The 2014 tube strikes: your rights

A 48-hour tube strike will begin later today - 28 April 2014 – in a row over plans to close ticket offices.

Rail, Maritime and Transport union (RMT) members will walk out at 9pm until 9pm on Wednesday 29 April, affecting the travel plans of millions of commuters.

Transport for London (TfL) is urging people to plan alternative travel arrangements, with a reduced service running on the majority of lines.

However, no trains will run through the central area of the Central and Piccadilly Lines, nor will there be any service on the Waterloo & City line. The DLR, London Overground and other rail services will be operating as normal.

There is also set to be a second 72-hour strike from 9pm on Monday 5 May if the dispute is not resolved.

So here’s your consumer rights regarding the strike:

Will I be refunded for a tube strike?

The bad news is that TFL will not compensate you. The firm says it only issues refunds for "reasons within our control" but not for unforeseen events such as security alerts, bad weather or "third party action". It also doesn't issue refunds for service changes advertised in advance.

This means that customers will not be refunded for the delays and cancellations caused by the strikes.

When can I claim for a delayed Tube journey, then?

For delays of more than 15 minutes due to reasons within TFL's control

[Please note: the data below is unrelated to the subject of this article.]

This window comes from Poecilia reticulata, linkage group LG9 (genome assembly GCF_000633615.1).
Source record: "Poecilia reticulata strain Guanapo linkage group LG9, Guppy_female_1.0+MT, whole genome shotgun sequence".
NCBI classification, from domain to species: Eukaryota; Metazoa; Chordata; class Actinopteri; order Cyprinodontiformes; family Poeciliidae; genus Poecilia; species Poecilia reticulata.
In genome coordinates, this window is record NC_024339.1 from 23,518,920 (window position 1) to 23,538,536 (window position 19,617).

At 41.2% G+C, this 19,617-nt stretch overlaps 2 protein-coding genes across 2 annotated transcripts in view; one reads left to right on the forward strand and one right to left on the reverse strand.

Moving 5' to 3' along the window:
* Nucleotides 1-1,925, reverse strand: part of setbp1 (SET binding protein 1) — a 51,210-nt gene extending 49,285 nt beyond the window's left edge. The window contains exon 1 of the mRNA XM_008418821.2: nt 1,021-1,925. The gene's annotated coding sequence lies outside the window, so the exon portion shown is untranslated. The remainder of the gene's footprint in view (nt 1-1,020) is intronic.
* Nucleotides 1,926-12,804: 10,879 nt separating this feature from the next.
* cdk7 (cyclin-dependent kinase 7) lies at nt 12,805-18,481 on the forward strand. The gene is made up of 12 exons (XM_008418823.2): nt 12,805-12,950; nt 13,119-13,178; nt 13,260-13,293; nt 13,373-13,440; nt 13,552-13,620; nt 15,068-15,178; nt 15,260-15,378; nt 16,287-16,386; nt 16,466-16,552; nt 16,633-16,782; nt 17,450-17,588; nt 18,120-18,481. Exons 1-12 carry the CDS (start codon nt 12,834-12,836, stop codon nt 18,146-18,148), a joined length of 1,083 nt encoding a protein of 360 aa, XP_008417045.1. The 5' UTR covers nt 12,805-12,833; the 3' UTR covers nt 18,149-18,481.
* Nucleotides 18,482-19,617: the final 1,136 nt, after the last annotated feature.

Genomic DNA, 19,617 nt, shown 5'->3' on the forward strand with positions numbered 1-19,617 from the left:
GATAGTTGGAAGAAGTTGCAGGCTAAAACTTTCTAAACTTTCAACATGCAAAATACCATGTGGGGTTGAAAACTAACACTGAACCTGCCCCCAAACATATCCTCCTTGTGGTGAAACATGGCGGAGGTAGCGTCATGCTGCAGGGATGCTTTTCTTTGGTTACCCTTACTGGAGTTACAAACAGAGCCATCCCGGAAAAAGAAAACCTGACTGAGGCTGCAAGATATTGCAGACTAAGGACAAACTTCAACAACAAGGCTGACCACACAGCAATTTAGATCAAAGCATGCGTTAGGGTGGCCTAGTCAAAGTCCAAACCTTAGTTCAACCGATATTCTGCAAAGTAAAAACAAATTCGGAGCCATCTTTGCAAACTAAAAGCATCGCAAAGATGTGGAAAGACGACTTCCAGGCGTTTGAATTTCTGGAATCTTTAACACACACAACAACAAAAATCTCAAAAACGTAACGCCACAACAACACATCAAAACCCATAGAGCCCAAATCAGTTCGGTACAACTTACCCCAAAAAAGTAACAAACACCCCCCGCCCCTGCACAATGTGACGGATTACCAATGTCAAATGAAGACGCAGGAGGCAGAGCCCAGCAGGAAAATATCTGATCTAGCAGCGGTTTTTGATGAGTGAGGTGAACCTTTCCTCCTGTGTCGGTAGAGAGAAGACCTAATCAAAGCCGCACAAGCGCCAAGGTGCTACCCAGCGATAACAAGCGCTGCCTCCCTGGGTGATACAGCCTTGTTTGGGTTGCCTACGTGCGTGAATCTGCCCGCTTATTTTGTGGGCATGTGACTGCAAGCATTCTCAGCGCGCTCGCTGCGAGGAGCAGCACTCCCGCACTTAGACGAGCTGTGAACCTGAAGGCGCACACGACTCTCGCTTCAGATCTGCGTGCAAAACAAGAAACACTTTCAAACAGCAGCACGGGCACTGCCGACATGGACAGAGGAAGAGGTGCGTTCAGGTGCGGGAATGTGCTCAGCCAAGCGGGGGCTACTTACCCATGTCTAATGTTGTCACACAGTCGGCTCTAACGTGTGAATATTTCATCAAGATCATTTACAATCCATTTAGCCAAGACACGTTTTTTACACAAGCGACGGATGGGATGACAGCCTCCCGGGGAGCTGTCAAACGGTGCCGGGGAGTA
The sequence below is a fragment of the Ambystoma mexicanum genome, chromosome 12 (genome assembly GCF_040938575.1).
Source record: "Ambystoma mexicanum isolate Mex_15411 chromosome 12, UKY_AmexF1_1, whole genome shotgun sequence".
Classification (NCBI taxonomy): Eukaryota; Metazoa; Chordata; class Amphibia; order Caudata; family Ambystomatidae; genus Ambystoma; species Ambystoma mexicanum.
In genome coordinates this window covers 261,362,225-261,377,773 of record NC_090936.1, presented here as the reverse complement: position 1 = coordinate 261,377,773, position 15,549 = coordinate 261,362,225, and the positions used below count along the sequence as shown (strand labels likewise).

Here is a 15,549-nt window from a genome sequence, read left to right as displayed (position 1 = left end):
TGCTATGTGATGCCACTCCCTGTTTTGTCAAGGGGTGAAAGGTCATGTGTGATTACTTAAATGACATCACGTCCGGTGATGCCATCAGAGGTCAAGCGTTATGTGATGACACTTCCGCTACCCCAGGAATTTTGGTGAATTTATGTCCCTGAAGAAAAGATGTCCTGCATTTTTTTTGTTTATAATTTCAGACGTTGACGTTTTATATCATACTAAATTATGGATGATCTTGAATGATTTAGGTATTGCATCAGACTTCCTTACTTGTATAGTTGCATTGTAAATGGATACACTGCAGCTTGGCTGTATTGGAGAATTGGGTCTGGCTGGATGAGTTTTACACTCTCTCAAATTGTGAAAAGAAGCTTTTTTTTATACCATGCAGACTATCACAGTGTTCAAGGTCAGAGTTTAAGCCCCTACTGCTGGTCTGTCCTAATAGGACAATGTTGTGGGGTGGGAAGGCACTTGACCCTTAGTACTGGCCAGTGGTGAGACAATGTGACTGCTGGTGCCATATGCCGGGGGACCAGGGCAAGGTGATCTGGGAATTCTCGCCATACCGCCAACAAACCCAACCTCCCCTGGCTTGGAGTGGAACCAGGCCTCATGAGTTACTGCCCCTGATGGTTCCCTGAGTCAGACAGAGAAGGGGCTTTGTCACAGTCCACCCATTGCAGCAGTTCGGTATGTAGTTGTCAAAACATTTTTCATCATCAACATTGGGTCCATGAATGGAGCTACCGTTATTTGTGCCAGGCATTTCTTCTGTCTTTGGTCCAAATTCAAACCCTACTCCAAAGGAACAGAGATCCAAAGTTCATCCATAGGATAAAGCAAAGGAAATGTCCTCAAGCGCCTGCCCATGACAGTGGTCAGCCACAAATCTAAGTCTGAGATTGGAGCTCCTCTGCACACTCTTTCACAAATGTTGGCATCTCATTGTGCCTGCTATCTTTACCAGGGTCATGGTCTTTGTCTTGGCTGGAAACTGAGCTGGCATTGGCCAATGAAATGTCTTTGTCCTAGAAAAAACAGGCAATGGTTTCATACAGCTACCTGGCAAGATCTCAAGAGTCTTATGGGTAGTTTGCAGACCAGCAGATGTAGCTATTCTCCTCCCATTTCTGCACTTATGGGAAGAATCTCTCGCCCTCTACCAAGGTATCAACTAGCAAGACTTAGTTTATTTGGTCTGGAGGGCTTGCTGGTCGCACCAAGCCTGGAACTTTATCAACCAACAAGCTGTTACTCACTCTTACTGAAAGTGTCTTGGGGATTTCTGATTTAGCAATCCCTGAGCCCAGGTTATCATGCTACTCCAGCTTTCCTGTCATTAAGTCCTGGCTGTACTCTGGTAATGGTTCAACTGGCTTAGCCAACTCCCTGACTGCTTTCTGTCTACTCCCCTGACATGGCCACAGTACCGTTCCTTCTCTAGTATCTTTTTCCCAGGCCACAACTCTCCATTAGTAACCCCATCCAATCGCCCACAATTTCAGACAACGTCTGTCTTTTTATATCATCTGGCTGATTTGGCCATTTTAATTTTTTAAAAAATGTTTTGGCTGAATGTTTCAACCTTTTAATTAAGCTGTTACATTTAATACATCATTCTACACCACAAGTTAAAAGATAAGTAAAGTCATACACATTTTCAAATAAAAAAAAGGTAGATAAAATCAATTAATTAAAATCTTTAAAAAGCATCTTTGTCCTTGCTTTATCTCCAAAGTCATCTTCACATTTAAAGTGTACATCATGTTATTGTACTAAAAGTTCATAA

What am I entitled to?

If your journey is delayed by more than 15 minutes, you are entitled to a refund of the fare for the single journey you were making (and applies to season tickets as well as single fares).

London Overground passengers get the same refund but not until their journey is delayed by more than 30 minutes.

How long have I got to claim?

You have to be quick. TFL's rules state that you only have 14 days to make a claim; while refunds can take around three weeks to arrive. But Freedom Pass and other free travel pass-holders are not entitled to refunds.

Your Comments

TFL still get revenue for not providing a service, this is not fair if you have a season ticket, you, the customer, is losing out as you have already paid and you will have to pay for alternative transport or make other arrangements like take a day off where you will lose even more! 

Take the Rail Union to the Small Claims Court for compensation.  If a legal precedent is set then the Union Barons might think twice before creating mass inconvenience and cost to the travelling public.